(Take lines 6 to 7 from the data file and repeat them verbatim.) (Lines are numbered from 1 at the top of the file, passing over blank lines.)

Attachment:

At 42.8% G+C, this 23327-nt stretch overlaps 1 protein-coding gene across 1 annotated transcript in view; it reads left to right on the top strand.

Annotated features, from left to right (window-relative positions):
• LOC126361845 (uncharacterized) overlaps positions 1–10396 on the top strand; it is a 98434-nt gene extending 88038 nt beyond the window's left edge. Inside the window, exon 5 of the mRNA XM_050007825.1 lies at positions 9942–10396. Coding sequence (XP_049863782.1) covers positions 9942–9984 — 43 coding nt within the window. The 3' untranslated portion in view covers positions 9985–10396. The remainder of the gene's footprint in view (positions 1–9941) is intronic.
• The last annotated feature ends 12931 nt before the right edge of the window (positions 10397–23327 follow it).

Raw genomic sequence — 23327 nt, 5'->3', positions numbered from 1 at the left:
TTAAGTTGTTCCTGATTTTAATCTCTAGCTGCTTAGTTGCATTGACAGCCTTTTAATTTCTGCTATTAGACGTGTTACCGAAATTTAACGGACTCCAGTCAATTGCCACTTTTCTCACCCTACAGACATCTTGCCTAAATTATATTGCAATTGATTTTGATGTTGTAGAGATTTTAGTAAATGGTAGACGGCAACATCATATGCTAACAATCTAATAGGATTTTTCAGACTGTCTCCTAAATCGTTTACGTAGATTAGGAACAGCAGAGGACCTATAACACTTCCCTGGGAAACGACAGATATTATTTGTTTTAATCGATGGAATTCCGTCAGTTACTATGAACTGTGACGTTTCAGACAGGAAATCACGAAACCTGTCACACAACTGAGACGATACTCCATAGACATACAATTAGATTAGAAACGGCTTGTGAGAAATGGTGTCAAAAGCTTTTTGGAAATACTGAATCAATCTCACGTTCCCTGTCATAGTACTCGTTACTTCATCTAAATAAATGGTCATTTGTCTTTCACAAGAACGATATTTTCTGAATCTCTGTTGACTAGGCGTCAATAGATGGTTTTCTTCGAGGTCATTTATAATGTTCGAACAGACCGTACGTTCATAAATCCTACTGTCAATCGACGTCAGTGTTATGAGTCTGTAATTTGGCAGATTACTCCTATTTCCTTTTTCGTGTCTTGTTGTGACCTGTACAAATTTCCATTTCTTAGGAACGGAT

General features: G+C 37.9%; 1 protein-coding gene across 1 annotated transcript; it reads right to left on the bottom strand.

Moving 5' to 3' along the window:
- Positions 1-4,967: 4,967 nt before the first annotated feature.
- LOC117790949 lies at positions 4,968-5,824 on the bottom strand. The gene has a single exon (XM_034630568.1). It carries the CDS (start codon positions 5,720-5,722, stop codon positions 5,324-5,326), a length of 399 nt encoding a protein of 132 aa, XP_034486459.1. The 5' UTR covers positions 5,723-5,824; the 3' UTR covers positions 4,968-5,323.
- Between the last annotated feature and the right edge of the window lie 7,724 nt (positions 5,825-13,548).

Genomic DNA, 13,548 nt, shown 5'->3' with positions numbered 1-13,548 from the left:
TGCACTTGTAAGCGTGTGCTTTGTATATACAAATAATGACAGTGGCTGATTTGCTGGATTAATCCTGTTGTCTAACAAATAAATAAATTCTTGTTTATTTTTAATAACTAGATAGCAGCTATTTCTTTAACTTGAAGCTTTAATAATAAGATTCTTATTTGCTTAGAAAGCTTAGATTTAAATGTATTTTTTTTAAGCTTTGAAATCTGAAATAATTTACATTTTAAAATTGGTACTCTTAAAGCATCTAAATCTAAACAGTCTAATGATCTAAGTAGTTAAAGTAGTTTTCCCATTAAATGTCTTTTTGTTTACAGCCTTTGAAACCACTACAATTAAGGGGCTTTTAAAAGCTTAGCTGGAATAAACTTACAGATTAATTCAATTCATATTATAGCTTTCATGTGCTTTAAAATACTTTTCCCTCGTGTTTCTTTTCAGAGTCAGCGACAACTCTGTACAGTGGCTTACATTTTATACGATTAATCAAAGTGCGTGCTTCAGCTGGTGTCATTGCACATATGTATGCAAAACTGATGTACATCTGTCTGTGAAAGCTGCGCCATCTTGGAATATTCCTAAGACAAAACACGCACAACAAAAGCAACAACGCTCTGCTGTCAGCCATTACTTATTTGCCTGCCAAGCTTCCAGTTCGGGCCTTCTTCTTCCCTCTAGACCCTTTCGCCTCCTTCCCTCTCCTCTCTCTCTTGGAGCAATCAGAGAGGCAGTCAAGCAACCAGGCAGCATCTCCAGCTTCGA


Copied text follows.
TTAAGTTGTTCCTGATTTTAATCTCTAGCTGCTTAGTTGCATTGACAGCCTTTTAATTTCTGCTATTAGACGTGTTACCGAAATTTAACGGACTCCAGTCAATTGCCACTTTTCTCACCCTACAGACATCTTGCCTAAATTATATTGCAATTGATTTTGATGTTGTAGAGATTTTAGTAAATGGTAGACGGCAACATCATATGCTAACAATCTAATAGGATTTTTCAGACTGTCTCCTAAATCGTTTACGTAGATTAGGAACAGCAGAGGACCTATAACACTTCCCTGGGAAACGACAGATATTATTTGTTTTAATCGATGGAATTCCGTCAGTTACTATGAACTGTGACGTTTCAGACAGGAAATCACGAAACCTGTCACACAACTGAGACGATACTCCATAGACATACAATTAGATTAGAAACGGCTTGTGAGAAATGGTGTCAAAAGCTTTTTGGAAATACTGAATCAATCTCACGTTCCCTGTCATAGTACTCGTTACTTCATCTAAATAAATGGTCATTTGTCTTTCACAAGAACGATATTTTCTGAATCTCTGTTGACTAGGCGTCAATAGATGGTTTTCTTCGAGGTCATTTATAATGTTCGAACAGACCGTACGTTCATAAATCCTACTGTCAATCGACGTCAGTGTTATGAGTCTGTAATTTGGCAGATTACTCCTATTTCCTTTTTCGTGTCTTGTTGTGACCTGTACAAATTTCCATTTCTTAGGAACGGAT

General features: G+C 37.9%; 1 protein-coding gene across 1 annotated transcript; it reads right to left on the bottom strand.